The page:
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San Diego Retail Healthy And Still Growing, But At Slower Pace

At a time when lenders are beginning to tighten the purse strings on retail developers, San Diego retail continues to grow. We caught up with CBRE’s VP Carrie Bobb (snapped here with hubby Matt; 3-year-old daughter Charley; and 18-month-old twins, Jack and Johnny) to find out what’s driving new retail development.

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The San Diego retail market remained healthy throughout Q4 2015, with construction deliveries contributing to positive absorption and average asking rents marching upward toward the pre-recession peak, according to a new CBRE report, which also predicted that tightening vacancy may spark more retail development in 2016.

E-commerce has initiated a change in tenant mix, weighted towards experiential retail, Carrie tells us, such as chef-driven, one-off restaurants that offer something unique, as well as other things you can’t do online — a cocktail, cup of coffee, ice cream, haircut, manicure or fitness workout — or prefer not to buy online, like shoes or cosmetics.

“It gets very specific as to what percentage of tenants are restaurants, grocers, fitness facilities and boutiques," Carrie says. In some cases, tenant mix is driven by parking ratio, as well as a void in the market.

Carrie was charged with leasing at the Village at Pacific Highlands Ranch in Carmel Valley, which is now 93% occupied. She tells us, “At this property we created the right balance of restaurants with the required parking needed to accommodate patrons, and created a synergy with other retail uses.” For example, the tenant mix is a hybrid of destination and neighborhood retail, including Trader Joe’s, Starbucks and Panera Bread; a variety of boutiques; a pharmacy; a bank; two fitness facilities; a high-end nail salon; and a specialty bakery. The property also has services, such as tutoring, a dentist office, a pediatrician and an optometrist.

The Village Square is an enticement to keep consumers returning, with a large gathering space with a fireplace; a community garden, bocce ball courts; and a dog park.

Another example is the La Costa Town Square in Carlsbad, a 270k SF hybrid neighborhood center/destination retail center, anchored by Vons grocery and 24-Hour Fitness, but with a focus on various specialty eateries and restaurants, Carrie says. The center has four banking institutions, a Petco, a SteinMart, and a variety of services, including a dentist and an optometrist, dry cleaners, a number of salons, a postal annex, a realtor, a tutoring service, a gas station and a planned pharmacy.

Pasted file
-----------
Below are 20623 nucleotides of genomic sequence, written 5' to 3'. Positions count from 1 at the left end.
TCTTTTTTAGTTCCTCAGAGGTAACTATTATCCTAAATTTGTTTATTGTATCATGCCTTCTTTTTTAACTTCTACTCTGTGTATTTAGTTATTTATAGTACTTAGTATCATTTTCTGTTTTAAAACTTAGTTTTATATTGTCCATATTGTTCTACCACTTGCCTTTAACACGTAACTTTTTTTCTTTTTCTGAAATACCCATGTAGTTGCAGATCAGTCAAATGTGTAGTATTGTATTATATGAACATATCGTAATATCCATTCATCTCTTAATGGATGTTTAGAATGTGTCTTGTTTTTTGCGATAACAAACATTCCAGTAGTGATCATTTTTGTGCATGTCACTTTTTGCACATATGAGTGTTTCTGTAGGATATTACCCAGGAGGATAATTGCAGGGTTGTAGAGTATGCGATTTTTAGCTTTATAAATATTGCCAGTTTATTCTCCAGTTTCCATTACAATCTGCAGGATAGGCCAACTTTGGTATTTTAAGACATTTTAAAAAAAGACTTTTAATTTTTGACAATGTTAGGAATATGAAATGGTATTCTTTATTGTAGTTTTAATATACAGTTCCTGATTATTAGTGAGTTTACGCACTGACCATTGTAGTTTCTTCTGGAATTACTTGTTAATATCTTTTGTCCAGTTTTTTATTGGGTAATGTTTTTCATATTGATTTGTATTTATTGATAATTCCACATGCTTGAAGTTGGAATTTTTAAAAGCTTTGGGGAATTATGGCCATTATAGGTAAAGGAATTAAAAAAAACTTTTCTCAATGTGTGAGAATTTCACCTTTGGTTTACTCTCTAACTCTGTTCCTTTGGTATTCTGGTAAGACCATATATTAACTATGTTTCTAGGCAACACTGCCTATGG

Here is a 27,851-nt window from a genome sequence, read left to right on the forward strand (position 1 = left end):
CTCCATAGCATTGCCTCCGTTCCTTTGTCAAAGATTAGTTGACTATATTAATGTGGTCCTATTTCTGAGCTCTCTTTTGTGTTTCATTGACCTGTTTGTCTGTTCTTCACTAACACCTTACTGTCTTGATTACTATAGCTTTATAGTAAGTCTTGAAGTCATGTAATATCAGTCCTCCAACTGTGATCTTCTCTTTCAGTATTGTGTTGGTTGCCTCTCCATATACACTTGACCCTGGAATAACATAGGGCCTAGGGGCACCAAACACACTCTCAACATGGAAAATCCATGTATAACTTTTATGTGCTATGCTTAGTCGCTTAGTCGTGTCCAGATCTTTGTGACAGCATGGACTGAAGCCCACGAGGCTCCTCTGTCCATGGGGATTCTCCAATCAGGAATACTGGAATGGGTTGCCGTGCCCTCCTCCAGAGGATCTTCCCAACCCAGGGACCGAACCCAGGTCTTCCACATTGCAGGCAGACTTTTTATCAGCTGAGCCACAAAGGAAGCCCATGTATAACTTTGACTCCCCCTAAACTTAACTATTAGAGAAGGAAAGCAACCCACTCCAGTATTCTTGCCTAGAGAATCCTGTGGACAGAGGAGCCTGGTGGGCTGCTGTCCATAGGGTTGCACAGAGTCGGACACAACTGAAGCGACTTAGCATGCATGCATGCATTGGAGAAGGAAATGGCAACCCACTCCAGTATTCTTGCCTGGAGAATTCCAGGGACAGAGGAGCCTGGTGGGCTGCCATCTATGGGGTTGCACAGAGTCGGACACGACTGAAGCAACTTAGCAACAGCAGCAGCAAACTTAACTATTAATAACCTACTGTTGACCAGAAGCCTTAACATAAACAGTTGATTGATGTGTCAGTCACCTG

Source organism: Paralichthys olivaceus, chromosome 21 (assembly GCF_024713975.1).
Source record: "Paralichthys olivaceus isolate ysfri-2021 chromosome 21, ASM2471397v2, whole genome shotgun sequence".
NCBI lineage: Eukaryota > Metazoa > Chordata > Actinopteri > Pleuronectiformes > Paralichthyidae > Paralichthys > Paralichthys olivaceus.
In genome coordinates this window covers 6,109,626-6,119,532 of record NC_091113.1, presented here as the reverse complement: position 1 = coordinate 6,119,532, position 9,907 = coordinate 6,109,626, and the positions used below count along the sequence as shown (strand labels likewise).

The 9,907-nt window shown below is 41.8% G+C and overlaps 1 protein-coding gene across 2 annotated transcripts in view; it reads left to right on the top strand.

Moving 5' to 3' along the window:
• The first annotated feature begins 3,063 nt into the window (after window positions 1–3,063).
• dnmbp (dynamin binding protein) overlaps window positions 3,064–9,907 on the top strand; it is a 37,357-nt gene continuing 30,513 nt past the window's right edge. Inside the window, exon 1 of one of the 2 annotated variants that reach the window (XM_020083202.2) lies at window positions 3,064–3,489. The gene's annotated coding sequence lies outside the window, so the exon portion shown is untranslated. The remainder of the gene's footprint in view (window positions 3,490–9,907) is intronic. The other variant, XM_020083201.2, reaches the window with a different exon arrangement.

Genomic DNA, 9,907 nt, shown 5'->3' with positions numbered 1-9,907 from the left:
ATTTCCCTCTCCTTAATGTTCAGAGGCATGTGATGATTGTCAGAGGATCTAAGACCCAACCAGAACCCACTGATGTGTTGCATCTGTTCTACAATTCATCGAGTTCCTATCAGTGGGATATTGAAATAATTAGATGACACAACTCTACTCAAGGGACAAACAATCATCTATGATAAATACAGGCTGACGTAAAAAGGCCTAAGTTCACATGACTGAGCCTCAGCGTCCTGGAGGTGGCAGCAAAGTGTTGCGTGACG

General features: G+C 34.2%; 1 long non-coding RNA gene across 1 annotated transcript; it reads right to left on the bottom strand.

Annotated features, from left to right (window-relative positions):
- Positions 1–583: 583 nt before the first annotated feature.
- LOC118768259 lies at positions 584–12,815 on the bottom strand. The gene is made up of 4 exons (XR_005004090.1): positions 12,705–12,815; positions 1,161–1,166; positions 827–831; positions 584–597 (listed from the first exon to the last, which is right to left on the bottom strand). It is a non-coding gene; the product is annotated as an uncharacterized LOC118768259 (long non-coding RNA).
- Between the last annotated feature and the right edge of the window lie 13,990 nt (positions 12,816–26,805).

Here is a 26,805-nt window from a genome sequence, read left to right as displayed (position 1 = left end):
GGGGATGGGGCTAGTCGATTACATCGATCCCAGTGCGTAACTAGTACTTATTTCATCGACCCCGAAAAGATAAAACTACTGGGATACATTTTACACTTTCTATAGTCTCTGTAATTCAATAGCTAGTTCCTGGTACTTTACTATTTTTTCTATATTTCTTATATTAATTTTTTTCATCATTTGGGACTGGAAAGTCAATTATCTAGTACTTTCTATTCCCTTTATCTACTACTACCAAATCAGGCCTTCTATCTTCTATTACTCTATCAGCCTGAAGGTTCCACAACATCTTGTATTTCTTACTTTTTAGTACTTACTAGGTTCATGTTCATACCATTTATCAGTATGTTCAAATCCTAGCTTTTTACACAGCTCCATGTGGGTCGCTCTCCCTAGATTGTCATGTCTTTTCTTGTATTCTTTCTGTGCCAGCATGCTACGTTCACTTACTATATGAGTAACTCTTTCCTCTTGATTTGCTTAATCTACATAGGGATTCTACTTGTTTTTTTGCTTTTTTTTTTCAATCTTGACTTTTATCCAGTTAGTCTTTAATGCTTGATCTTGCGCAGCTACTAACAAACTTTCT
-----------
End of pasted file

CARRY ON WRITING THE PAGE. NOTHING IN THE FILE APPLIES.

“New retail projects have an urban influence,” she says. Urban design and mixed-used is spilling out into the suburbs. “People love neighborhoods that provide a walkable, urban experience and lifestyle in the suburbs,” Carrie adds. Both of these new retail centers are components of large pedestrian-friendly, multi-use developments.

The 12,000-acre Pacific Highlands Ranch area, which includes 331 residential units, 150k SF of commercial uses, parks, schools and other community uses, and the 5,287-acre La Costa master planned development is entitled for up to 6,500 residential units and 400k SF of commercial uses.

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San Diego is among the top 15 most desirable retail markets nationally, Carrie says.

The report also found competition among grocers is fierce, causing both Fresh & Easy and Haggen to exit the market, leaving behind 25 vacant stores. But the closed grocers had no impact on the retail market, because they have been purchased by other grocers, including Smart & Final, Albertsons, Bristol Farms, Carnival Supermarkets, Gelson’s and 99 Ranch Market. The smaller Fresh & Easy stores, which are about 14k SF, are ideal for smaller, specialty grocers and will be auctioned off this year.

“Vacancy rates continue to gradually trend down,” Carrie says. After two quarters of increased vacancy, the overall vacancy rate at the end of the year had decreased 10 basis points to 5.7%, down from 8.2% peak vacancy in Q3 2011.

Retail asking rates increased for the seventh consecutive quarter to $2.18/SF. Some submarkets are commanding much higher rates, with Del Mar/Solana Beach asking the highest retail rents at $5.74/SF. CBRE’s Econometric Advisors predict asking rates will surpass the pre-recession peak of $2.41 by Q4 2017.

The Target at Shea Properties’ Del Sur Town Center in Rancho Bernardo, which will include additional shops, was the most significant construction delivery in Q4 2015. Other new retail construction underway includes the renovation of Beacon La Costa in Carlsbad, which includes the region’s first Equinox; Phase 2 of redevelopment at Westfield UTC; and the addition of a Nordstrom Rack and other retailers at the Shops at La Jolla Village.

Based on retail sales, CBRE is cautiously optimistic about steady, but slower, growth in 2016, Carrie concludes.